When the 2,073-foot Shanghai Tower topped out last month, it became China’s tallest building, and the second-tallest in the world (after Dubai’s Burj Khalifa) — a monumental achievement. But to Gensler, the firm that designed it, the $1.9 billion tower represents something more: It is the most complex project in the company’s 48-year history, an iconic foothold in a fast-growing Asian market, and the culmination of a two-decade-long relationship that has landed Gensler’s three executives in a uniquely collaborative C-suite. That’s a word you hear all the time from the trio: “collaboration.” They come from different backgrounds, each of which touches the different aspects of their business.
Andy Cohen, the self-described “old company man” of the bunch, studied design at Pratt and joined Gensler not long after. The firm works on everything from wine labels to chairs (it started out specializing in reimagining office spaces) to an entire city in Saudi Arabia. The variety of the work is reflected in the corporate structure: “Most firms are arranged around one star,” Cohen says. “In our case, it’s a constellation.”
Diane Hoskins arrived at Gensler in 1994 with an architecture degree and an MBA, as well as a background in real estate development. David Gensler, whose father, Arthur, founded the firm in 1965, is more “pure business,” he says, and worked at Morgan Stanley and a health care startup before joining. Still, every two years the three swap roles, overseeing different aspects of the company, from scouting and retaining talent to client relations to strategic planning and research. “The cross-pollination of expertise really is what spurs innovation here,” Hoskins says.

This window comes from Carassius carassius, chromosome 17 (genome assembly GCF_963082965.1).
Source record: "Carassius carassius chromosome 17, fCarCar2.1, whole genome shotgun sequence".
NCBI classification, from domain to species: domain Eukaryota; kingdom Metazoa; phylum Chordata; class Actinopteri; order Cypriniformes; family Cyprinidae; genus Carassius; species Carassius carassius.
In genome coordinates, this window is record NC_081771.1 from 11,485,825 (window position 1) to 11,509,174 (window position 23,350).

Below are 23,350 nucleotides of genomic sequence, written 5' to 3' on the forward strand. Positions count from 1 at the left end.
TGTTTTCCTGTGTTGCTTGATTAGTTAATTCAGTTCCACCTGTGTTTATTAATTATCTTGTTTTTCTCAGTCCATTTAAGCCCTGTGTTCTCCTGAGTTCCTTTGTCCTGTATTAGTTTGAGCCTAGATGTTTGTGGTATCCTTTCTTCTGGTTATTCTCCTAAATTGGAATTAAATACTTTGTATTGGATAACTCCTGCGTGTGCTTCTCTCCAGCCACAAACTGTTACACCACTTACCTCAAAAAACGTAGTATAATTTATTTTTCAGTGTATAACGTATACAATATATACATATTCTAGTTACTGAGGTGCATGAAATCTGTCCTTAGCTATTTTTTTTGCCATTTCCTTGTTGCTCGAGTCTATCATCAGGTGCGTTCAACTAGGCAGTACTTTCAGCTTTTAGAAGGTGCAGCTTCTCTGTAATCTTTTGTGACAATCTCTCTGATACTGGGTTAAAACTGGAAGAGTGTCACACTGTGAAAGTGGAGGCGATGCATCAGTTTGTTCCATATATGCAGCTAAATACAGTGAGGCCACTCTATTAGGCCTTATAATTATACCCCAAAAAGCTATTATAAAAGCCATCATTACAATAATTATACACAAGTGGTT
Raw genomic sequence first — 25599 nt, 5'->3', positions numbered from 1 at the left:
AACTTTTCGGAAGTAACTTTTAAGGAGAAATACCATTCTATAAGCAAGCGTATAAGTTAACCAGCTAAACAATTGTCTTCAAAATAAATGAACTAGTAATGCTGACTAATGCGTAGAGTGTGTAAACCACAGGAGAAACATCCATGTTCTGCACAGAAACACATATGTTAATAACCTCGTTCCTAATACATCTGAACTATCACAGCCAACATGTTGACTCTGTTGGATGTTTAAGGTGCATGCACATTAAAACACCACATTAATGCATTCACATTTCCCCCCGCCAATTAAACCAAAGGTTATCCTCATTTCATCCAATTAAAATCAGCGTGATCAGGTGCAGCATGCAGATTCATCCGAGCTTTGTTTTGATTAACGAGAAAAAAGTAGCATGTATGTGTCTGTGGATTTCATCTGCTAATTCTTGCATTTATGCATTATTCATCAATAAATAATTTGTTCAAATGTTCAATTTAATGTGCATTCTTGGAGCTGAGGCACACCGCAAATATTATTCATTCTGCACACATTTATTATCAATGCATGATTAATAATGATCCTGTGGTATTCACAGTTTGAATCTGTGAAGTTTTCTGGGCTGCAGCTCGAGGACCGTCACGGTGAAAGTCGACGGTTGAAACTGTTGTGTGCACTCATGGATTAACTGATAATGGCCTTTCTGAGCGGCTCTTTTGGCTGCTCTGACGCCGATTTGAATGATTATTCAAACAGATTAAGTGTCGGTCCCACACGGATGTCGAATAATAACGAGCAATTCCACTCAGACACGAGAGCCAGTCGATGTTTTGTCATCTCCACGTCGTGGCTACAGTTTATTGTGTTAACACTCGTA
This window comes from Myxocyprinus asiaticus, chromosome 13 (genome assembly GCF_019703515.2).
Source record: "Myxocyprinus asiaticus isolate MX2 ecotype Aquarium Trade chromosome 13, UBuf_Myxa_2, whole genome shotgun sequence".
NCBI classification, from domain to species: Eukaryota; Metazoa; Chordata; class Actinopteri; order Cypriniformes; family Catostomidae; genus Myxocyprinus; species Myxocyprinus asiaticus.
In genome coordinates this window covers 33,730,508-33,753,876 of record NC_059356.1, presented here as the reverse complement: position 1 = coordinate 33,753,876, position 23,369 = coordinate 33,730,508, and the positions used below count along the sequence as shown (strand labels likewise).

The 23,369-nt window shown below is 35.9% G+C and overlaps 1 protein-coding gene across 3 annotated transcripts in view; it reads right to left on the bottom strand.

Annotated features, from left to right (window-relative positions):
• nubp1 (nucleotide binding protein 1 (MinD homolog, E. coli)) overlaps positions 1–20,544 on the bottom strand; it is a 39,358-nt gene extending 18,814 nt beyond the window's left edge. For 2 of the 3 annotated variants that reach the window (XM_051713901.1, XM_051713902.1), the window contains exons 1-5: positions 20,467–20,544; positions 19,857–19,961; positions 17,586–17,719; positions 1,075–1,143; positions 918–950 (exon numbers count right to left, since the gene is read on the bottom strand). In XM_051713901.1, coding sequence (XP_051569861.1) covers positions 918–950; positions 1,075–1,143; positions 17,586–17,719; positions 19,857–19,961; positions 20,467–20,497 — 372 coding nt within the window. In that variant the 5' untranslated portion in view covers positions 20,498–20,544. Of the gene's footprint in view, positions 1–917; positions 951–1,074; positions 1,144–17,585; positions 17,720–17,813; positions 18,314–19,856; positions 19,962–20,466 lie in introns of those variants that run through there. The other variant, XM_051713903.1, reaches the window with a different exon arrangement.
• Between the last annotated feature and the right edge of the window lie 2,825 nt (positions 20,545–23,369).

There is a more practical element to their partnership: They can have a CEO on (nearly) every continent, crucial for an $800 million company with 3,900 employees spread across 44 offices in 15 countries, 6,700 ongoing projects, and a client list that includes about half of the Fortune 100. David Gensler estimates he’s on the road 200 days a year, so his video meetings every Friday with his co-CEOs are “sacred.” He adds: “The thing that works is we’ve been around each other so long, we really have an affection for one another.”
Andy Cohen on their relationship: “We’ve been working together for 20 years. We can almost complete each other’s sentences.”
Diane Hoskins on diversity: “Innovation requires different points of view, so with the three of us, that permeates.”
David Gensler on philosophy: “We tackle problems from inside out, so what happens inside the building before the outside.”
This story is from the September 2, 2013 issue of Fortune.